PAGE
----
Most mortgage lenders won’t lend to a newly-formed LLC created solely to buy and own a primary residence. The same is true for a second home or investment property where no previous income stream exists. By definition, an LLC limits individual lenders because it increases their risk.

Attorney Shane Yelish explains:

“Most lenders will not lend to an LLC on the run-of-the-mill residential purchase transaction. In an effort to get around this, some borrowers decide to purchase the property in their individual names and then convey the property to an LLC after closing. This can create other significant issues, like triggering the due on sale clause.”


A due on sale clause is a common feature of residential mortgages. It allows a lender to demand immediate repayment of the mortgage in full if there is a sale or transfer of ownership.


Forming an LLC involves time, cost, and complication—after all, you’re setting up a business. “There are costs to form the LLC and annual fees to maintain the LLC,” says Yelish. Requirements include filingArticles of Organization, securing aRegistered Agent, and creating anOperating Agreement. Using online cookie-cutter templates to form an LLC isn’t advisable: errors or omissions can be costly and carry penalties (see the list of possiblessions from

LLCs are also subject to reporting. LLC members need to ensure ongoing compliance with tax and regulatory requirements at the state and federal levels.

“Generally an LLC is meant for a profit-seeking business entity.Using an LLC to co-own real estate generally makes it a partnership for federal income tax purposes. That means you’d have to file a Form 1065, due March 15th.

The LLC is a flow-through entity for federal income tax purposes, which means it doesn’t pay federal income tax, but you do on your personal return. This would then be reported on a K-1 and carried to schedule E on your personal return due in April.You may have other state and local tax obligations as well.”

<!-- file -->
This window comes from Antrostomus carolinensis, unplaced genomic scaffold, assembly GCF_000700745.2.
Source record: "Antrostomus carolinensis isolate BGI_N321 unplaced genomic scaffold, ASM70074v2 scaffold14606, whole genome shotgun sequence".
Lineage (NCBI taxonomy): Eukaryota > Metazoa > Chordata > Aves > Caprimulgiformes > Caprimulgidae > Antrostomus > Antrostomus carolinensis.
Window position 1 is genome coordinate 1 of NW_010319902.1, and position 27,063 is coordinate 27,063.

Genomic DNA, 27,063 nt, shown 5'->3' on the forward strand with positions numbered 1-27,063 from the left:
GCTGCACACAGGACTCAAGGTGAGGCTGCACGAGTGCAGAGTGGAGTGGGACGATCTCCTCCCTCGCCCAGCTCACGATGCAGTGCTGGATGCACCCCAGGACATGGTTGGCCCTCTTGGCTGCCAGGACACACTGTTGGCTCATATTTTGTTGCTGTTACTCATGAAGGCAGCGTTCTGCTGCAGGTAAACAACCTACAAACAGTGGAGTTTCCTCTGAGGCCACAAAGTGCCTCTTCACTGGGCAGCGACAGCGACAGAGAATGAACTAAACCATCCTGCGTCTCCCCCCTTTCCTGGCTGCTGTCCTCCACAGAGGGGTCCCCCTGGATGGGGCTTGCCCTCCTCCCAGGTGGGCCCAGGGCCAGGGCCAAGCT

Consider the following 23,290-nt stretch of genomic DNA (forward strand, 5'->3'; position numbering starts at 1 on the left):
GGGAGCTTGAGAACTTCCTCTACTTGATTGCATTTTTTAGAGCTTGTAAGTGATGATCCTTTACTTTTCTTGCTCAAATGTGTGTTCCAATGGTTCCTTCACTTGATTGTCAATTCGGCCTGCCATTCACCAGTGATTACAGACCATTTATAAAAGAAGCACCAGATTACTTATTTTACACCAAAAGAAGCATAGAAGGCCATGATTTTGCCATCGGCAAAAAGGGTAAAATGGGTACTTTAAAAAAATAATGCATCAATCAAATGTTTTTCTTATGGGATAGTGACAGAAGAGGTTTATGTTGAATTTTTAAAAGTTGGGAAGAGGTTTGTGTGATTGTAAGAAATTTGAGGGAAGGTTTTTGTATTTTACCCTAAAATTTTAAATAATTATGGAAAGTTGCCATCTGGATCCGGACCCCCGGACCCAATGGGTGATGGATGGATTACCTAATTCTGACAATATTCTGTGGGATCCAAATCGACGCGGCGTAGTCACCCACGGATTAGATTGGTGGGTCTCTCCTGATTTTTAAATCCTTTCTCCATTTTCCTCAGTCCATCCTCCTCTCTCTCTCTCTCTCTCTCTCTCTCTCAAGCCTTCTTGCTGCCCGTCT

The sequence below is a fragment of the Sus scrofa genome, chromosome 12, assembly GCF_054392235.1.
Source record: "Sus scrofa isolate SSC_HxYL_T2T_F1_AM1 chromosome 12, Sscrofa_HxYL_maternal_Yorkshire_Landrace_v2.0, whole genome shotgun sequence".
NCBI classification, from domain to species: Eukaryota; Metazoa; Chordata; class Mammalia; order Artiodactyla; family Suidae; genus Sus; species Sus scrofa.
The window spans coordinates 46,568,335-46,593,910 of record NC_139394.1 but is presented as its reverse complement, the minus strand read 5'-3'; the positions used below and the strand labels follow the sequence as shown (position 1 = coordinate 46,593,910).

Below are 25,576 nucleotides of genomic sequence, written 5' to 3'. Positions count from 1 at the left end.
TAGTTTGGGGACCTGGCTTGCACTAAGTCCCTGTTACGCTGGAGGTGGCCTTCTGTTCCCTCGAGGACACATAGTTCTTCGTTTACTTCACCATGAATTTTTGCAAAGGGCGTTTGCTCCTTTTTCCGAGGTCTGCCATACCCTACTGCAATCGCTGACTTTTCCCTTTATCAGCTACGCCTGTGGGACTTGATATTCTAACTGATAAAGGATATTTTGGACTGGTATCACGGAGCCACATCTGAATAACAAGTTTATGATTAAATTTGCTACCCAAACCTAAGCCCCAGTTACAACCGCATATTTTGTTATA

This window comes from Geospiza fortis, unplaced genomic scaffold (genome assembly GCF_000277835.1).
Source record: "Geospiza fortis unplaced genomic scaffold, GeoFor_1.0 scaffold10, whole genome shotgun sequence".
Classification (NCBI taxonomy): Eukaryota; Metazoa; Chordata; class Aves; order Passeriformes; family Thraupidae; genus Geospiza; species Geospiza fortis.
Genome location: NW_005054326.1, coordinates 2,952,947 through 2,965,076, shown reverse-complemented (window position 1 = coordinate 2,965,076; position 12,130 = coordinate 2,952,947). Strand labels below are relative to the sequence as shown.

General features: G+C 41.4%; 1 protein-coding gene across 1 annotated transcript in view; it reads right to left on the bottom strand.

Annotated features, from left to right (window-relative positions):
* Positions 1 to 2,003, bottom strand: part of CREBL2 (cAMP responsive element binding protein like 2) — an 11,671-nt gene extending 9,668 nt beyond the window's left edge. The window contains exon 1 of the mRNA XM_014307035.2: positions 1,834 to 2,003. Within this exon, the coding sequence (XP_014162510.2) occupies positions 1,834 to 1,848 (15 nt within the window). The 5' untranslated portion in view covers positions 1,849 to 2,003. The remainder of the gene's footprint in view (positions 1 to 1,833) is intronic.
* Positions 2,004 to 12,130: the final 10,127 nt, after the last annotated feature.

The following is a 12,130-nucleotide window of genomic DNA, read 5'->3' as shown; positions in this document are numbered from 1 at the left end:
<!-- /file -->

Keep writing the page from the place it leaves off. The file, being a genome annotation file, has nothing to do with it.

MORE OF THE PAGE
Luke Frye, CPA & Co-founder of Timber Tax

Staying on top of periodic filings, fees, and obligations requires hiring attorneys and tax professionals. Alternatively, you can hire a management company to handle all LLC-related matters. All-in costs can total thousands of dollars annually.

Risks and implications

If you’re buying a home as a primary residence, using an LLC can eliminate tax benefits such as mortgage interest tax deductions, capital gains exclusion, and 1031 exchange eligibility.

Capital Gains Exclusion

When you sell your home, you may be able to exclude capital gains from taxation at the federal level if you've resided at the property for at least two years. Current guidelines exempt up to $250,000 for a single person or $500,000 for a married couple.

For example, consider three co-owners who purchased a primary residence five years ago in Seattle or San Francisco. Our imaginary co-owners are median earners. They sell their home today. Assuming a 15% capital gains tax rate, forfeiting the capital gains exclusion could easily cost each party $20,000 upon sale.

Other considerations arise on a state-by-state basis. If you are committed to going the LLC route, you should engage a licensed real estate attorney in the state you intend to purchase.

Alternative solution

Many co-buyers choose to structure co-ownership as Tenants in Common (TIC). TICs are popular because they’re flexible and cost-effective. They’re frequently used when at least one of the co-buyers will live in the home, but they are also suited to second homes and investment properties. Key features of the TIC structure include the ability to divide ownership equally or unequally between co-owners, the preservation of tax advantages, and compatibility with residential mortgage standards.

A TIC does not require forming a business entity, but co-buyers shouldcreate a co-ownership agreementto define the terms of co-ownership and address various risk scenarios. When combined with other tools such as tailored insurance, many of the benefits associated with LLCs can be achieved—often more efficiently and effectively.


The co-buying process and co-ownership are dynamic. Co-buyers should think about structuring co-ownership early and start by getting clear around circumstances and goals. These inputs aren’t just useful to guide decision making: they’re essential.There’s no one-size-fits-all answer to the LLC question. That said, you don’t need an LLC to co-buy a home.

Key takeaways:

You may want to steer clear of using an LLC to co-buy if you:
Know the person or people you're co-buying with (e.g. friends, family, partner)
Plan to get a mortgage (versus an all-cash purchase)
Want to avoid the costs of setting up and maintaining a business entity


JP Sales is not a law firm, and we do not provide legal services. The content on this site should not be treated as legal advice. You should always consult a licensed attorney for questions and advice related to co-buying and co-owning real estate.